mdedetrich also you are complaining here about it. Where is you open bug report about it. You don't have one right. Before complain about these problems you need to have spent your time doing the bug reports.

    AMD issues I find only annoying. Not big enough for me to bother with a bug report. AMD GPU are not causing me to reset systems any more often than systems containing NVIDIA mind you I did take the time to learn how to manage AMD GPUs correctly if you have not learnt how to reset amd cards state yes you will be having problems but problems that are being caused by your lack of knowledge that will be effecting your card Nvidia management.

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    • #32
      Originally posted by mdedetrich View Post
      Right, but the point is that its the most supported method that is part of the actual PCIe spec. I mean since you work with AMD you would know more than me, but all I see is AMD implementing all these vendor specific API's/non published workarounds for how to reset the GPU's when the far simplest solution is for AMD to implement FLR.
      The vendor specific implementations are our attempt to add support to existing hardware that we can't go back and change. Without time machine or magic wand I think you would agree that is our only option.

      Originally posted by mdedetrich View Post
      I understand that FLR is not the only way of resetting the device. but if you are going to implement it why do in a complete non standard why, this seems like AMD shooting themselves completely in the foot here.
      Again, I think the only person talking about implementing FLR in a non-standard way is you - we have not proposed or done that as far as I know. Apologies in advance if that is not correct.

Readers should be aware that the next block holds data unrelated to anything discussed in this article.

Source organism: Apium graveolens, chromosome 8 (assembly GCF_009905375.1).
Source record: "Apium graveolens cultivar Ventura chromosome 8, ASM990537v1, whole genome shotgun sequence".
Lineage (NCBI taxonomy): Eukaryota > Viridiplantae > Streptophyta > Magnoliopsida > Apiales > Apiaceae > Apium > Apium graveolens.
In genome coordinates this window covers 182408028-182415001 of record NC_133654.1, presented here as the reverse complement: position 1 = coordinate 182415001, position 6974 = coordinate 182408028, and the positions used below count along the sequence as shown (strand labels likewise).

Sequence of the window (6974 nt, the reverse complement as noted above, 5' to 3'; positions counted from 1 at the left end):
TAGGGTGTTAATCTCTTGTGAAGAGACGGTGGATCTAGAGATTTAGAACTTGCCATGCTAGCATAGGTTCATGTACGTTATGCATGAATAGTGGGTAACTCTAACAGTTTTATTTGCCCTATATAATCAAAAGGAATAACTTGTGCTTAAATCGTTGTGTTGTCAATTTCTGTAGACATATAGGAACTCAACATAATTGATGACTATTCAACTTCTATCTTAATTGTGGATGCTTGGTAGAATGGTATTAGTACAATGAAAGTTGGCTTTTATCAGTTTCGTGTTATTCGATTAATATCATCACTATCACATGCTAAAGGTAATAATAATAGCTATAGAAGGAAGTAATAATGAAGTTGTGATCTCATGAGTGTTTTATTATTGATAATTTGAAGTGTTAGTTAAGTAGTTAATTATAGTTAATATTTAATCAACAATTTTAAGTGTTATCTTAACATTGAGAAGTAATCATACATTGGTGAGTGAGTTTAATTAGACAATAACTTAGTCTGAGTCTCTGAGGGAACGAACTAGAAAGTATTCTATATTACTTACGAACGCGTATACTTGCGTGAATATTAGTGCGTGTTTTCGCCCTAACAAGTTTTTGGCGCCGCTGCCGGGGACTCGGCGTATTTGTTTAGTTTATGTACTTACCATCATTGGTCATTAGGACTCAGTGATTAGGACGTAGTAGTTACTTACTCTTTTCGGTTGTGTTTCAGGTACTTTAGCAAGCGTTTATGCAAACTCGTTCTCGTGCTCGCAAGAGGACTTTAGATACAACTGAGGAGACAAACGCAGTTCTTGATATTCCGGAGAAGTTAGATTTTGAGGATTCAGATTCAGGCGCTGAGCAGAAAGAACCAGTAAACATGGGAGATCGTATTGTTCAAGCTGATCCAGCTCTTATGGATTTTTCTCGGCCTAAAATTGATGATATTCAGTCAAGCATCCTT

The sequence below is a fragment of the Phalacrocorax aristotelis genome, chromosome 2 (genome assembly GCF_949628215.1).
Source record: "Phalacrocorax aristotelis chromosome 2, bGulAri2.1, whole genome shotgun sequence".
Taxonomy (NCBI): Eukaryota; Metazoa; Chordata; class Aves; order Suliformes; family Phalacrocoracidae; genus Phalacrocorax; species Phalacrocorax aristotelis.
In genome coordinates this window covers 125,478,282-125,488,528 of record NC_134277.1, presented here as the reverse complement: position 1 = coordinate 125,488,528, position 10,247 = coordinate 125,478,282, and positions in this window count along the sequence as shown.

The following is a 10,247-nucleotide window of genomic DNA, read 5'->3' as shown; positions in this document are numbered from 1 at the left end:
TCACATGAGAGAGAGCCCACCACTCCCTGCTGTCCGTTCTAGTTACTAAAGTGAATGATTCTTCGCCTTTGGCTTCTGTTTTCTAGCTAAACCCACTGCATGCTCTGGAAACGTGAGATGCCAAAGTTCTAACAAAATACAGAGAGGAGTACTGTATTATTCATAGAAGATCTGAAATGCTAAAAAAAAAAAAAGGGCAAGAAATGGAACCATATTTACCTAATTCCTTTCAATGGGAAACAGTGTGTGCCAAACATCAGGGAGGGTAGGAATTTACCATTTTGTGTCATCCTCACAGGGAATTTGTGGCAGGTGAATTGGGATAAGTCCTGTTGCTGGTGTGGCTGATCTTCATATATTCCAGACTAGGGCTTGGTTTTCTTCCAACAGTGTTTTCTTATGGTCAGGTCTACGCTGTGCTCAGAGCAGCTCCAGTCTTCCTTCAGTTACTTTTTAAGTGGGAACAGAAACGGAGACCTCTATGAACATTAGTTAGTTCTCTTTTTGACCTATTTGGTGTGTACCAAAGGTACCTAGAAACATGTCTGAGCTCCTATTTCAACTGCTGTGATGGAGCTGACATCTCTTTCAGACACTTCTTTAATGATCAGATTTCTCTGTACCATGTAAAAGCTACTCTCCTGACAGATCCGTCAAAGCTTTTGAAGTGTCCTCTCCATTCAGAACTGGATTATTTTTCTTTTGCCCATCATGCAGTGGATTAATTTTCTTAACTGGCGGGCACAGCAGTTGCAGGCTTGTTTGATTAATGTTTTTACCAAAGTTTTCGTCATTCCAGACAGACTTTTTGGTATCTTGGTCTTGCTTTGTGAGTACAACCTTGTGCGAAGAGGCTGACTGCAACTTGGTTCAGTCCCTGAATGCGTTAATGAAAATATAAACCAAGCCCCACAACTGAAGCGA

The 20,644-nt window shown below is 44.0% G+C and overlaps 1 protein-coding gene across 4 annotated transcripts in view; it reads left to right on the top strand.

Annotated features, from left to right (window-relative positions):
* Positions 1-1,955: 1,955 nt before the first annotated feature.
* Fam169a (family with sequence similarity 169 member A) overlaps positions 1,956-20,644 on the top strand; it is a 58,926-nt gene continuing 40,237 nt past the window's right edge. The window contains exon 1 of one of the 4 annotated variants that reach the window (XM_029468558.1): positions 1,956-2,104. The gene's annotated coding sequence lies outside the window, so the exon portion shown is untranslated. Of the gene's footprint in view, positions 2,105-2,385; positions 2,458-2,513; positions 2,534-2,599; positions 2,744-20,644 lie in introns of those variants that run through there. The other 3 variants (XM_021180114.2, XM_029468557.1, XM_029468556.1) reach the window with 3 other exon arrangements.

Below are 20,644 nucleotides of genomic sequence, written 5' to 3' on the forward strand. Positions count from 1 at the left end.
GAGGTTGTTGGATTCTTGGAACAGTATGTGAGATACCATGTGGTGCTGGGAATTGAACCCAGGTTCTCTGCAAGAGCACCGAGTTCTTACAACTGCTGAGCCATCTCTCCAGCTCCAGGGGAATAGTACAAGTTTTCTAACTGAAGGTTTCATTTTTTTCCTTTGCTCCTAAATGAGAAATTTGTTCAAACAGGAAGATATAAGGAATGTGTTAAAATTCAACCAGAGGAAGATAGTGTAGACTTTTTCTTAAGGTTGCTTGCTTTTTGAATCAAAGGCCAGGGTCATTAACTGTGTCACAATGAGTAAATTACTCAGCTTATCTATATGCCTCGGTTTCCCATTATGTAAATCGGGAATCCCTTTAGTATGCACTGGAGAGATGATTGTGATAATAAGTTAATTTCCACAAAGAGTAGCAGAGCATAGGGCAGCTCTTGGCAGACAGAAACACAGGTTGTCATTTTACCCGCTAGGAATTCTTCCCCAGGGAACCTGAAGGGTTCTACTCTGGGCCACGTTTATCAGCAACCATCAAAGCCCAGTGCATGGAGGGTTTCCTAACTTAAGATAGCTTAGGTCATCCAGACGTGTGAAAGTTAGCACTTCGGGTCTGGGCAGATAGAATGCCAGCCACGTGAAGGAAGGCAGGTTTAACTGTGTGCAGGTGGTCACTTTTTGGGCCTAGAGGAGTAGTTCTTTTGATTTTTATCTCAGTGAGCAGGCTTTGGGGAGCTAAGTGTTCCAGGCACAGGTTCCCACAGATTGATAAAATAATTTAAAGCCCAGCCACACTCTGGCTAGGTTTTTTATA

Originally posted by mdedetrich View Post
      If you want to implement a vendor neutral way to reset a graphics card, FLR is the way to do it, It being optional is completely besides the point here. I mean AMD spent effort implementing this "optional" feature in the first place in their own way so clearly the fact that its optional is not the relevant point here (in fact it would be more relevant if AMD didn't implement any kind of resetting feature at all).
      My understanding was that hot reset via secondary bus reset was the closest thing to a standard way to reset a graphics card, while FLR was an optional mechanism for resetting a single function on a multi-function card... but I'm the furthest thing from an expert here.
      Last edited by bridgman; 22 October 2020, 07:48 PM.
      Test signature

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      • #33
        Resetting something as complex as a GPU is hard. There are lots of block on a GPU and lots of interconnects and in a lot of causes, multiple end points (e.g., audio and USB in addition to the GPU). Often many of those blocks or endpoints share common resources at the hardware level. It's relatively easy to implement something like this for something simple like a USB controller or an NIC, but a GPU is a lot more complex. That is part of the reason why we have several reset methods in the driver. In addition to complexity, there are also reasons why you may not want to reset the entire GPU. More limited resets are useful in a lot of cases. So in AMD hardware, depending on the asic we have:
        1. Mode1 reset. This is the closest thing to what an FLR would be if we supported it. It resets just about the entire GPU, however, there are some hardware bugs on some chips that hit you in certain cases.
        2. Mode2 reset. This is lighter weight that mode1. It resets everything on the GPU except the memory controller. This is the only reset available on APUs because the memory controller is shared with the CPU so you can't reset that without taking down the CPU with it. On dGPUs this is useful as it doesn't reset memory so you don't lose vram, however, if the memory controller is hung, it doesn't help.